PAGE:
Assessing clinical skills - Standard setting in the objective structured clinical exam (OSCE)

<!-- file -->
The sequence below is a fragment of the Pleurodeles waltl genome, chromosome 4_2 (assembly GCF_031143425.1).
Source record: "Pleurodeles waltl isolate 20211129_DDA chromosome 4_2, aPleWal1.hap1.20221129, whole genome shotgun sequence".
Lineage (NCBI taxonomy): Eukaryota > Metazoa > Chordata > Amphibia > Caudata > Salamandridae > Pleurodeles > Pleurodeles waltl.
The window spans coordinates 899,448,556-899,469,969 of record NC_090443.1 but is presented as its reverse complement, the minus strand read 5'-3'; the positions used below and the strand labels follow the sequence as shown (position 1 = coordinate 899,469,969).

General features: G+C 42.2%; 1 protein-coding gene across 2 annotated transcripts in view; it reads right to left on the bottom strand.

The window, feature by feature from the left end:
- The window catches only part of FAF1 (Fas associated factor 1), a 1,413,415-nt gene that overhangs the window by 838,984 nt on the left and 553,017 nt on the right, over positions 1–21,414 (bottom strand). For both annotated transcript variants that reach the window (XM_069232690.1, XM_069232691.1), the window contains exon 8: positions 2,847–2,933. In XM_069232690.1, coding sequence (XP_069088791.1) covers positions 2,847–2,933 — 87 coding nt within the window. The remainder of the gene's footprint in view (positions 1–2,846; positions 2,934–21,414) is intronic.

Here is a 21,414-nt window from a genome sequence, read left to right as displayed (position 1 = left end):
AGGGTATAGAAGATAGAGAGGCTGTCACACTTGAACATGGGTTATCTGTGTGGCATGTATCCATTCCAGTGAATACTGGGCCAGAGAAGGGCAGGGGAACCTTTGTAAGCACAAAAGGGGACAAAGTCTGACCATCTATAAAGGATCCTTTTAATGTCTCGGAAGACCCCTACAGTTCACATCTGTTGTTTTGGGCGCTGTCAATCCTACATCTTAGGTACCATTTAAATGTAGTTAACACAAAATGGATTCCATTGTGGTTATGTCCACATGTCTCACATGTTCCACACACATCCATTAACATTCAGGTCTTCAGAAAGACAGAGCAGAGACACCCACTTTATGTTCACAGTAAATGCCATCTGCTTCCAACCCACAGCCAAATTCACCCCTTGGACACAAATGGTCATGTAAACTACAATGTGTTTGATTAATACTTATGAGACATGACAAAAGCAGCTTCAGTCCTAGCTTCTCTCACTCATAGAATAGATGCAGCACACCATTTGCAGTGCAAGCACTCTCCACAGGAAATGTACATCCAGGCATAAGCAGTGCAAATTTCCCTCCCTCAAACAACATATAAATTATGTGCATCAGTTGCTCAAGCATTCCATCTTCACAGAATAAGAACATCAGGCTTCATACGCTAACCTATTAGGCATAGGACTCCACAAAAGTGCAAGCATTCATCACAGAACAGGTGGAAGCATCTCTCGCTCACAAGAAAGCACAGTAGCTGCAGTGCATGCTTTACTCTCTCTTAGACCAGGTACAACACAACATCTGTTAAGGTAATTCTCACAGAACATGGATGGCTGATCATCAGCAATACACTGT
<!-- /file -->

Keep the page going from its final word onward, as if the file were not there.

Family Medicine training and assessment is becoming more formalized and developed in South Africa. Assessment of competency in relation to clinical skills can involve observation in the clinical setting, but is more usually assessed in an examination. The traditional "long case" has been largely abandoned as it lacks reliability and validity. Summative assessment of family physician's clinical skills now usually includes an Objective Structured Clinical Examination (OSCE). Although a well designed and organized OSCE can have reasonable reliability and validity, a pass mark of 50% may in fact be an arbitrary figure, which does not credibly represent the required competency of a family physician. Standardisation of the OSCE is required to define the pass mark above which a candidate performs at the level expected of a family physician. A number of standardisation processes have been described that either judge the test items prior to the exam or judge the individual during the exam. In this paper we report on an example of the latter called the borderline regression method.